PHOENIX (April 25, 2018) – Good news for some residents that will benefit from a Flood Control District (FCD or District) of Maricopa County program that develops solutions to local flooding hazards. Today, through the Small Project Assistance Program (SPAP), the District Board of Directors approved three flood control projects within the City of Phoenix. Drainage improvements will take place in District 3 around: 1) 7516 North Black Canyon Highway, 2) Grovers Avenue at 53rd and 55th Place and 3) Monterosa and 22nd Streets. The projects are projected to be completed by June 30, 2019.
“The Small Project Assistance Program gives us the opportunity to help fund and, effectively and efficiently, resolve neighborhood flooding problems,” said Supervisor Bill Gates, District 3. “These projects are examples of successful multi-agency partnerships that provide more peace of mind to our residents as well as save taxpayer dollars over their lifespan.”
Projects will include the construction of storm drain systems that connect new storm drain lines, manholes and catch basins to increase stormwater capacity. This will help reduce flood risk for 5 residential properties and help prevent roadway or access closures in the area during storms.
“The safety and well-being of our residents is always our top priority,” said Phoenix Mayor Greg Stanton. “Floods can be dangerous, destructive and expensive. The Flood Control District’s Small Project Assistance Project initiative helps us solve localized flooding and better protect our residents from storm and property damage.”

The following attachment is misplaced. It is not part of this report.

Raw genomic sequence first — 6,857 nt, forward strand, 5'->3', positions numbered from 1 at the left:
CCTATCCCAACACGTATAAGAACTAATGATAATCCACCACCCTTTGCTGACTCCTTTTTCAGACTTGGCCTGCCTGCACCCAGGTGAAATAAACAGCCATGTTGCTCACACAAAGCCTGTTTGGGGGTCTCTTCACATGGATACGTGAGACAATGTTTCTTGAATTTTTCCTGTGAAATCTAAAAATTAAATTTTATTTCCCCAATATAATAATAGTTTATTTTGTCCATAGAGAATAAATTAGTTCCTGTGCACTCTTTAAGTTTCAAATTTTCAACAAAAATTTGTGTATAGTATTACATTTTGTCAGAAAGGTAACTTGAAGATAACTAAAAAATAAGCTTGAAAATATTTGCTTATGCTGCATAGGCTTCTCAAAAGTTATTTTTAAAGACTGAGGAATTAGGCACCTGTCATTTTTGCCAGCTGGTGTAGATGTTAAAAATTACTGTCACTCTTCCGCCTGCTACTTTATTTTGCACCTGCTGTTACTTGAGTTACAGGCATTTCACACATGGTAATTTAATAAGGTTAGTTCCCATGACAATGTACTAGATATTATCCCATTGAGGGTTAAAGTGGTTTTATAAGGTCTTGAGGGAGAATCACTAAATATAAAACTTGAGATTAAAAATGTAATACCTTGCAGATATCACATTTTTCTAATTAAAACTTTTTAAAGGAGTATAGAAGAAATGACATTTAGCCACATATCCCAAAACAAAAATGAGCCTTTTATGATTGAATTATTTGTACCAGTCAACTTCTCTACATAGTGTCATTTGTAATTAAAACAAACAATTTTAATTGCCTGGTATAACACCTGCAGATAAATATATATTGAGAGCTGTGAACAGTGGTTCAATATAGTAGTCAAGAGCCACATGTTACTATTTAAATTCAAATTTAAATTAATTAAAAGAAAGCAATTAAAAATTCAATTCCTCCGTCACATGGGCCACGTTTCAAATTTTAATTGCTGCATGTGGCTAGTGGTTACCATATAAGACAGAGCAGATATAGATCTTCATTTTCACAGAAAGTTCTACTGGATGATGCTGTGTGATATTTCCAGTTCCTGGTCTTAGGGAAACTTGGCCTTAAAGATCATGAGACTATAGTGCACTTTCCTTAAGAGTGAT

Under SPAP, the District provides the lead municipality with 75 percent of the construction costs, up to $250,000. The municipality is responsible for the remaining funding, as well as, all aspects of design, right-of-way acquisition, utilities relocation, construction management and other logistical work including post-construction maintenance. The District is able to help municipalities with projects that address small-scale flooding that directly affect residential or commercial properties in Maricopa County and can be fixed by a simple solution with minimal administrative delay.
“We continue to work in a collaborative manner with our partners at the Flood Control District to address local drainage issues across the city,” said Vice Mayor Thelda Williams, Chair of the Phoenix City Council’s Transportation and Infrastructure Subcommittee.
Since the Small Project Assistance Program was launched in 2009, the District has approved $11.6 million of funding for 54 projects that were submitted and qualified for program funding. Cities that have benefited from the program include Avondale, Glendale, Phoenix, Scottsdale, Surprise, Wickenburg, Mesa, Gilbert and Guadalupe.
“One of the goals for the Flood Control District is to reduce the risk of loss of life or property due to stormwater flooding,” explained Michael Fulton, FCD Director. “Through the Small Project Assistance Program, we work with local government partners to develop solutions to local flooding hazards that impact Maricopa County citizens.”